Mexico is a member of the Open Government Partnership and enacted a Transparency and Access to Public Information Act in 2015, which revised the existing legal framework to expand national access to information. Transparency in public administration at the federal level has noticeably improved, but access to information at the state and local level has been slow. According to Transparency International’s 2018 Corruption Perception Index, Mexico ranked 138 of 180 nations, and has fallen every year since 2012. Civil society organizations focused on fighting corruption are increasingly influential at the federal level, but are few in number and less powerful at the state and local levels.
The World Economic Forum (WEF) Global Competitiveness Report for 2016-2017 found corruption is “the most problematic factor for doing business” in Mexico. For example, the WEF notes bribes to facilitate procurement of necessary permits or government contracts can increase business costs by 10 percent. Business representatives, including from U.S. firms believe public funds are often diverted to private companies and individuals due to corruption and perceive favoritism to be widespread among government procurement officials. The GAN Business Anti-Corruption Portal states compliance with procurement regulations by state bodies in Mexico is unreliable and that corruption is extensive, despite laws covering conflicts of interest, competitive bidding, and company blacklisting procedures.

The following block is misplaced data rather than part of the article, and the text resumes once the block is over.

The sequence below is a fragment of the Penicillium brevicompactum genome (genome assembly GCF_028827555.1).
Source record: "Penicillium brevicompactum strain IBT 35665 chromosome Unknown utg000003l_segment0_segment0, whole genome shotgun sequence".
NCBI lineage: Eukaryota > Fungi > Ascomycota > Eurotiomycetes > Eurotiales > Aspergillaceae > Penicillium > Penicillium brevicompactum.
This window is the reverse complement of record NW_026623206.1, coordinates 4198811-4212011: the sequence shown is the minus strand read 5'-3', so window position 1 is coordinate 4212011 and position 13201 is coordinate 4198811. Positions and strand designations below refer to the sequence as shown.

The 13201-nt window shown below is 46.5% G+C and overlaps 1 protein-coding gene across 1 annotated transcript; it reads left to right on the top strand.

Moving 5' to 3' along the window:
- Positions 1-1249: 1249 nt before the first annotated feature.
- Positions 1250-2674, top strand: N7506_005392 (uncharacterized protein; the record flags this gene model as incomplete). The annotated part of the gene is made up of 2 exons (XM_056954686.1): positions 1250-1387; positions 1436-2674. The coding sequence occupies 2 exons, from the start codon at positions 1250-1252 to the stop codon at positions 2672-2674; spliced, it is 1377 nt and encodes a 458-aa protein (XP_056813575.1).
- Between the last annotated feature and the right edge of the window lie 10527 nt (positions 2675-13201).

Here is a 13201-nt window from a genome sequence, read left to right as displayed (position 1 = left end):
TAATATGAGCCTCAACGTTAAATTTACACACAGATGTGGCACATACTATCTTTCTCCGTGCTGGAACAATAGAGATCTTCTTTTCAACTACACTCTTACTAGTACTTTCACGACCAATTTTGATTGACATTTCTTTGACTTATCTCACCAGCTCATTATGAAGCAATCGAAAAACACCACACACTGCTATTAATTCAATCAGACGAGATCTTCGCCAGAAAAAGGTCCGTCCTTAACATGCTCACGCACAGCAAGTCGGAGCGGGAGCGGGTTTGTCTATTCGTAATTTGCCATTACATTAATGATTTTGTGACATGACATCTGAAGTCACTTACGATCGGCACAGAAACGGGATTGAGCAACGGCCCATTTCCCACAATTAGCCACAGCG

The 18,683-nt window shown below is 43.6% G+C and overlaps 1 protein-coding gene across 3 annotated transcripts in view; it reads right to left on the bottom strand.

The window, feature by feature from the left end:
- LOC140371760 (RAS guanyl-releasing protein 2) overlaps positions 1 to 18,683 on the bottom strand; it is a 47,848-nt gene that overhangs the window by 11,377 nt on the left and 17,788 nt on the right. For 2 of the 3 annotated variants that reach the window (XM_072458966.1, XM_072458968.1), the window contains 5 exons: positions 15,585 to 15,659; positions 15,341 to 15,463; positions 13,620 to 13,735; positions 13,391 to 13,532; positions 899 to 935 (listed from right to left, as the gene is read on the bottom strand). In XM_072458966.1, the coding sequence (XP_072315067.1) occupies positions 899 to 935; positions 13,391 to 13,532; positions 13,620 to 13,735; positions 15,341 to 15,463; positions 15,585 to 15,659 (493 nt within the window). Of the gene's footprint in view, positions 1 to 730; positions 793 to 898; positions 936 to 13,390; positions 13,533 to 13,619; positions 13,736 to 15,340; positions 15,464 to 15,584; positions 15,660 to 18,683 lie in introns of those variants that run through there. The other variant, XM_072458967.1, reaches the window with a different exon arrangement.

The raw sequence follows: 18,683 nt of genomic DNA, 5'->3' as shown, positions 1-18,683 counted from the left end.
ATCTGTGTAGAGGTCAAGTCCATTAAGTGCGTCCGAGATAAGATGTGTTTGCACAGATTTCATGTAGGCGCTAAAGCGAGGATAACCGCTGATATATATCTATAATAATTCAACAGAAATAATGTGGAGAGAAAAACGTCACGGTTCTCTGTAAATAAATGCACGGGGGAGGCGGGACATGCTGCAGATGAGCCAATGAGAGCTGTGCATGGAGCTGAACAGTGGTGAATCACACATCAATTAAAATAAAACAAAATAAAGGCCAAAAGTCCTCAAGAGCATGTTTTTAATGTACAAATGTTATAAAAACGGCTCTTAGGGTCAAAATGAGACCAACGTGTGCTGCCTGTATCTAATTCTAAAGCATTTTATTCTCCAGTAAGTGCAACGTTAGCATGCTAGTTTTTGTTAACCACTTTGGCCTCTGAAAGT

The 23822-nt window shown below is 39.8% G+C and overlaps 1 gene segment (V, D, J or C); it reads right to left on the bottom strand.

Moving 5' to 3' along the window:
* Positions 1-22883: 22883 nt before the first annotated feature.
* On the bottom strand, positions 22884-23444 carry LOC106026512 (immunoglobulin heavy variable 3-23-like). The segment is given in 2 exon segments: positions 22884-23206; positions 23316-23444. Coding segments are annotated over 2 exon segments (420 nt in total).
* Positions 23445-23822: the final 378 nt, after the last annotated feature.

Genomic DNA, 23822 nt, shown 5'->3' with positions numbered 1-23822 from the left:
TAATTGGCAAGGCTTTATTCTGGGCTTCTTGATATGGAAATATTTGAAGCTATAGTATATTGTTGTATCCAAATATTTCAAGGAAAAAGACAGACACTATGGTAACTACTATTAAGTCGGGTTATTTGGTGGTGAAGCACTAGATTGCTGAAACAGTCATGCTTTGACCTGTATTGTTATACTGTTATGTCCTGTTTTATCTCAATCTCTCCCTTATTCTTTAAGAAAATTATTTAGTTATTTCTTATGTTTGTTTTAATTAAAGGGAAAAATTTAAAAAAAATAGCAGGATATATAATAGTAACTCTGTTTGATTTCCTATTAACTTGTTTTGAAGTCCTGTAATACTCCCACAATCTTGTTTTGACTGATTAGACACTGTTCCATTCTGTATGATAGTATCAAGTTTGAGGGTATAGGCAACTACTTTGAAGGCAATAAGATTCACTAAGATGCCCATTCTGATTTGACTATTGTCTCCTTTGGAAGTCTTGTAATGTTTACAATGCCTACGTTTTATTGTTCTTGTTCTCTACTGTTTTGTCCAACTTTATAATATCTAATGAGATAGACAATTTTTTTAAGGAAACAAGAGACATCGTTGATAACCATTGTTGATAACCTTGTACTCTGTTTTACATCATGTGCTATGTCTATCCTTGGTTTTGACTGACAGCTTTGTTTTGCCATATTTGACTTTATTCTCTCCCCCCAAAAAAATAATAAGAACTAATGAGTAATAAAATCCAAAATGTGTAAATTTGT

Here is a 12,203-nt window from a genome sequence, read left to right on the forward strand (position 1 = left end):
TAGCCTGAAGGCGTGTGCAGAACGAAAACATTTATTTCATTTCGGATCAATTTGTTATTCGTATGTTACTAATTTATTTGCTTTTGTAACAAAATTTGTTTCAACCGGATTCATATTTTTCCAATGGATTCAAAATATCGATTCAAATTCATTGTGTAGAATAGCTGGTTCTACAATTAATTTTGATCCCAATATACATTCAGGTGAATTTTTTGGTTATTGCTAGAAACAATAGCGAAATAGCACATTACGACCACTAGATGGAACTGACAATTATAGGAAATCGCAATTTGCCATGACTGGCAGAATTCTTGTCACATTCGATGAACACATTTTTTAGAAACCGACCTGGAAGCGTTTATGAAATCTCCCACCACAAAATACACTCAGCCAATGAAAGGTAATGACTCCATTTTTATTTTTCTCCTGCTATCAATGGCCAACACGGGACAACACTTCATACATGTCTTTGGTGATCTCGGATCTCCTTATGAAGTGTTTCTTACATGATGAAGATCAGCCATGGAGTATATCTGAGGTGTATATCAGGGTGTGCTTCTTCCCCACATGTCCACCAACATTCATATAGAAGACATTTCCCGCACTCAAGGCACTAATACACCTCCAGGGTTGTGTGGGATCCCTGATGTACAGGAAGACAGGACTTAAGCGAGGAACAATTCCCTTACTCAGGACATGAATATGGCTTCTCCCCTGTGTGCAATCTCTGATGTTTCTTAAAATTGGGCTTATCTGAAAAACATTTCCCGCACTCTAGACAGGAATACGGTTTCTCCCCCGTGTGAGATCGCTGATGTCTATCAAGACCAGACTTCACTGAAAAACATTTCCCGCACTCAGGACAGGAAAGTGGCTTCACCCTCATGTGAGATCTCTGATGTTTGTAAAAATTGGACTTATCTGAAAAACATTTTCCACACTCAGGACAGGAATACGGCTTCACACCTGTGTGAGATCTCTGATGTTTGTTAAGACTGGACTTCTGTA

The U.S. Embassy has engaged in a broad-based effort to work with Mexican agencies and civil society organizations in developing mechanisms to fight corruption and increase transparency and fair play in government procurement. Efforts with specific business impact include government procurement best practices training and technical assistance under the U.S. Trade and Development Agency’s Global Procurement Initiative. In addition, USAID is working with SFP and Transparency International to drive adoption of the internationally accepted Open Contracting Data Standard (OCDS), as well as technical assistance to upgrade the Mexican government procurement system, CompraNet, to be based on OCDS and international best practices. (CompraNet is also described in the regulatory transparency portion of Section 3, above.)
UN Anticorruption Convention, OECD Convention on Combatting Bribery
Mexico ratified the UN Convention Against Corruption in 2004. It ratified the OECD Anti-Bribery Convention in 1999.
Resources to Report Corruption
Contact at government agency:
Secretariat of Public Administration
Miguel Laurent 235, Mexico City
Contact at “watchdog” organization:
Dulce Olivia 73, Mexico City